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View from the O-Zone: Farewell to a tough, classy guy


JACKSONVILLE – The end of football came Thursday for Greg Jones.

He didn't want it to come. Few football players do, but because it had to end, the tough, quiet man with the otherworldly physique figured this was the way to do it.

Jones returned and retired at the same time Thursday.

He retired at EverBank Field.

He retired as a member of the Jaguars.

That meant he did it at the place where he spent nine NFL seasons. That meant he did it from a team that valued him, and whose fans admired him to a degree rare for players at his position.

And for Jones that made Thursday as cool as was possible.

"It must come to an end sooner later – it's about that time," Jones said in front of gathered media and team employees at EverBank Field Thursday afternoon. "This city and team has meant so much to my family … I just felt it was the right thing to do."

Jones didn't say much Thursday, but what he said was moving, and heartfelt. He asked those attending to bear with him in a short speech. He teared up near the end, but he made it through.

He thanked former Jaguars coaches and front-office personnel. He thanked his family, including his mother and the grandmother who never saw him play. He thanked former Florida State coach Bobby Bowden. He thanked Shad Khan, Gus Bradley and David Caldwell for signing him to a one-day contract that allowed him to retire with the team.

He said he didn't mind missing the limelight given to feature backs. What mattered to him was the other team, the guys on the other side of the white line, "knew the deal."

He said he wants to coach, or scout, and he'd like to work in the NFL. Someday, he'd like to be an offensive coordinator.

He said he was still a Jaguar, and always would be, that his family still rooted for the Jaguars during his season with the Houston Texans in 2013.

He said while he bleeds garnet and gold he bleeds teal and black, too.

That he was brief was fitting. He never said much publicly in nine seasons as a battering-ram fullback for the Jaguars. What he did instead was lead block for Fred Taylor, then for Fred Taylor/Maurice Jones-Drew, then for just Maurice Jones-Drew – and oh, did he lead block.

He lead blocked well enough – as well as anyone in the NFL – that @leadblock33 became his Twitter handle. His foundation? Lead Block Foundation. Lead Block became his identity.

When teammates spoke of Jones during his career, they spoke of a player with freakish strength. Jaguars kicker Josh Scobee, like Jones a member of the team's 2004 draft class, emceed Thursday's event and spoke of a shirtless Jones walking through the Jaguars' locker room – and of veterans requesting he put his shirt on.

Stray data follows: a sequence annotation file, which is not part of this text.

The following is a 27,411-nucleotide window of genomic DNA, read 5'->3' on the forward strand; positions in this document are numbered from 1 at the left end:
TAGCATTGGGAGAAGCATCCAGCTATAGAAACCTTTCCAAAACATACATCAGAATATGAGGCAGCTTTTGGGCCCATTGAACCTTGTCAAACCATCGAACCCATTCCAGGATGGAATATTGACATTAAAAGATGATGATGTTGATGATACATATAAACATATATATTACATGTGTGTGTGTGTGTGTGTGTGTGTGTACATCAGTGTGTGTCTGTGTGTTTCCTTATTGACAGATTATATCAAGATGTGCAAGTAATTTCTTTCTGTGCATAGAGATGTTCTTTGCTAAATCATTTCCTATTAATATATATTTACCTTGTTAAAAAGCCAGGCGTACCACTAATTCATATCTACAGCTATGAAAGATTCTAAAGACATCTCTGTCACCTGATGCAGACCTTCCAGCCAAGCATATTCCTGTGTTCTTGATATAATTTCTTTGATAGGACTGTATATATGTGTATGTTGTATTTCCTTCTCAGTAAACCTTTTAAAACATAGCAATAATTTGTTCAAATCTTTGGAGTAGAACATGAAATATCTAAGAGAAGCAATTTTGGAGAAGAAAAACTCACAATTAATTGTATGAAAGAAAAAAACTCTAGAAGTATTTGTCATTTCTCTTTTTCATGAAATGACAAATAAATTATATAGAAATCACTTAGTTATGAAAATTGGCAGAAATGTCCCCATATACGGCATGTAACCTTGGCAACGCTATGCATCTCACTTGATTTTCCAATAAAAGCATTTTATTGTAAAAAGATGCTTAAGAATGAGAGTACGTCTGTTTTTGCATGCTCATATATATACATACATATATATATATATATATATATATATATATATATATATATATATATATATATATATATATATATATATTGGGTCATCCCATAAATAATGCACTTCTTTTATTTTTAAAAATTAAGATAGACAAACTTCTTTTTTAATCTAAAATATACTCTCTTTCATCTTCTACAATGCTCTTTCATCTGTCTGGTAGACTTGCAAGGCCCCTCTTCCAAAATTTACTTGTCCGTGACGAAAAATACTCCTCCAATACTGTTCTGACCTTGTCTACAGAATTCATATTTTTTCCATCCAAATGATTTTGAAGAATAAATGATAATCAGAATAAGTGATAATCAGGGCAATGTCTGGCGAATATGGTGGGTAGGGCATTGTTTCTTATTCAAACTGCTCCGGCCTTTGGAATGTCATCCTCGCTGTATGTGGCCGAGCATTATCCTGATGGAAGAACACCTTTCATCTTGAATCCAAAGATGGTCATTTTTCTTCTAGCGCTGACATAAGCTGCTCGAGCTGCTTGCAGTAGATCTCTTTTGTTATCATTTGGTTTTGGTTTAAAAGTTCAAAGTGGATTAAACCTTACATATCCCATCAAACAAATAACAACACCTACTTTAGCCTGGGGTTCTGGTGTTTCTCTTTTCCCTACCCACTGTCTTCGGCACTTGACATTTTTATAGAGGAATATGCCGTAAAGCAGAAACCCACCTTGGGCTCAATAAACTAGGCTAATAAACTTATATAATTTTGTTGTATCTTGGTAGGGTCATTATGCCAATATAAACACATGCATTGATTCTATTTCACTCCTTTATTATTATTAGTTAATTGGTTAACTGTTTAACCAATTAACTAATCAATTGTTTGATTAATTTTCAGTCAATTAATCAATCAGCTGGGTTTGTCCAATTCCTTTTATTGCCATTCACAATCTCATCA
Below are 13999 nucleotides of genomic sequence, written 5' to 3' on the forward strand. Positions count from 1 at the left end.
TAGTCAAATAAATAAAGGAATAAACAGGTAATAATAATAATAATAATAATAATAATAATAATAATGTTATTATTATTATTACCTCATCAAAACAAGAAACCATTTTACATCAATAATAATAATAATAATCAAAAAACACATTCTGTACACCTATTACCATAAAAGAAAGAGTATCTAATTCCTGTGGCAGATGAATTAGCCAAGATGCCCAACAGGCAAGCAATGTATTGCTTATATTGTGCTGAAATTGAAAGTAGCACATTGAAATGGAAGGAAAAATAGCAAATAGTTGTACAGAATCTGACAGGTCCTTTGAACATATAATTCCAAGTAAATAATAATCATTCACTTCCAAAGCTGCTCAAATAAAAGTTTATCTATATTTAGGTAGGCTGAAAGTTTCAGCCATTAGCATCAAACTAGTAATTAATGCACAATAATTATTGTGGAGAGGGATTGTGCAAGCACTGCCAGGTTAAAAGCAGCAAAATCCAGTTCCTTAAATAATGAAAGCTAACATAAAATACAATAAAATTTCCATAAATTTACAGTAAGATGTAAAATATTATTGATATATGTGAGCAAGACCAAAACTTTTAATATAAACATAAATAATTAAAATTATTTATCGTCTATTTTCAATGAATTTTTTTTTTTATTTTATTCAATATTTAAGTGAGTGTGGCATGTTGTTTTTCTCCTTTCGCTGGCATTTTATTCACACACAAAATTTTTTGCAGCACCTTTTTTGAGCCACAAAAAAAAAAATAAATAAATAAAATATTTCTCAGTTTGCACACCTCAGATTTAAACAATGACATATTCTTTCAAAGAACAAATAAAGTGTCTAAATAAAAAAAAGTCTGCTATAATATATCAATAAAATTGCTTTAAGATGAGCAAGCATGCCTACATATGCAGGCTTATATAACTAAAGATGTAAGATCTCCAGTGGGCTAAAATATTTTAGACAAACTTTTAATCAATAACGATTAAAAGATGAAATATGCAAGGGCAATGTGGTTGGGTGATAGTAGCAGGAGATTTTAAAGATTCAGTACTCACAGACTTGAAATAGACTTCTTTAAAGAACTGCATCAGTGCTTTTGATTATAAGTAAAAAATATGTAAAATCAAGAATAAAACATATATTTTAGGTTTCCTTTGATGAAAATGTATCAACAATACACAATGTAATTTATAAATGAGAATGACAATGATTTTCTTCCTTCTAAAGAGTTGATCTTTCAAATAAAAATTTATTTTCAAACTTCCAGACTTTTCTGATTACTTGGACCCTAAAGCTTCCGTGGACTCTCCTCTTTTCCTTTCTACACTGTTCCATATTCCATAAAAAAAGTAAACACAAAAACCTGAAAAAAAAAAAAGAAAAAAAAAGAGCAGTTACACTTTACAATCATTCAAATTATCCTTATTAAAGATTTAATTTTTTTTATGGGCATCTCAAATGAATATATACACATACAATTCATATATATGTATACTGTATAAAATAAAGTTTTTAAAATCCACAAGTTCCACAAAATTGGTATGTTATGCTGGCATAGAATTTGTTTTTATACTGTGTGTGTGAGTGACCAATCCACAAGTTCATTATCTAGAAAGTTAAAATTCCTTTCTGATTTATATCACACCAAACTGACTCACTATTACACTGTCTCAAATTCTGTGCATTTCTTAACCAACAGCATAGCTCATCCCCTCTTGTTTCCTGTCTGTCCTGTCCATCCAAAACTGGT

Yes, in a strong, tough man's game Jones stood out for those traits.

"It's funny because people would talk trash to me when Greg wasn't on the field," Jones-Drew said. "They wouldn't say too much when he was out there."

Former Jaguars center Brad Meester said he never saw Jones lose an on-field fight.

"He always came out on top," Meester said. "I remember a game in Pittsburgh and one of their players literally had him down on the ground.  You could see Greg on the ground, guy on top of him, and he would use his sheer strength to lift himself off the ground with a guy on him and fight him off.

"I have never seen anything like that before."

Teammates, too, recalled another side.

"He's an amazing teammate and even better person," Taylor said. "Selflessness and humility are two character traits that come to mind when I think of 'G.'"

Taylor is probably the best running back in Jaguars history. The only player who comes remotely close echoed the sentiments.

"Greg is one of the best people I have ever been around," Jones-Drew said. "He's just a kind person. He's not selfish.  It was never about Greg Jones. It was always about how he could help the Jaguars win a championship."

Taylor and Jones-Drew each talked of the sacrifice Jones made for the team, for them. Jones didn't begin his career wanting to lead block. An ACL injury at FSU and another in the NFL made the role his reality. And just being a good lead blocker – which Jones certainly was – doesn't make it fun. And it sure ain't painless.

Jones, a second-round selection in the 2004 NFL Draft, not only played the role, but played it willingly. And while the role is often overlooked, he wasn't overlooked at all in Jacksonville.

Not by the team, which signed him to a five-year, $17 million deal in 2008.

And not by the fans, among whom Jones had cult-hero status. In recent days, I solicited on Twitter what I call "Greg Jones-isms," which became popular during his career. Fans responded.

From Josh90i4: "Greg Jones doesn't move the chains, he moves the whole field."

From JvilleThrill: "Greg Jones wears pads because of NFL rules. Other players wear pads because of Greg Jones."

From onelonefool: "When Greg Jones does a push up he just pushes planet Earth away from himself."

From mattbush116: "Superman and Greg Jones once had a bet. The loser had to wear his underwear on the outside of his suit."

The end came for the Jaguars' Superman Thursday. He didn't want the end to come. Still, he knew the time was right. The place was right, too.

"I love the city – I love the team," he said. "That's how I'm cut right now."

And that made a difficult day a memorable, fitting one, too.

Former Jaguars fullback Greg Jones announces his retirement. Take a look back at some of his memorable moments in a Jaguars uniform.

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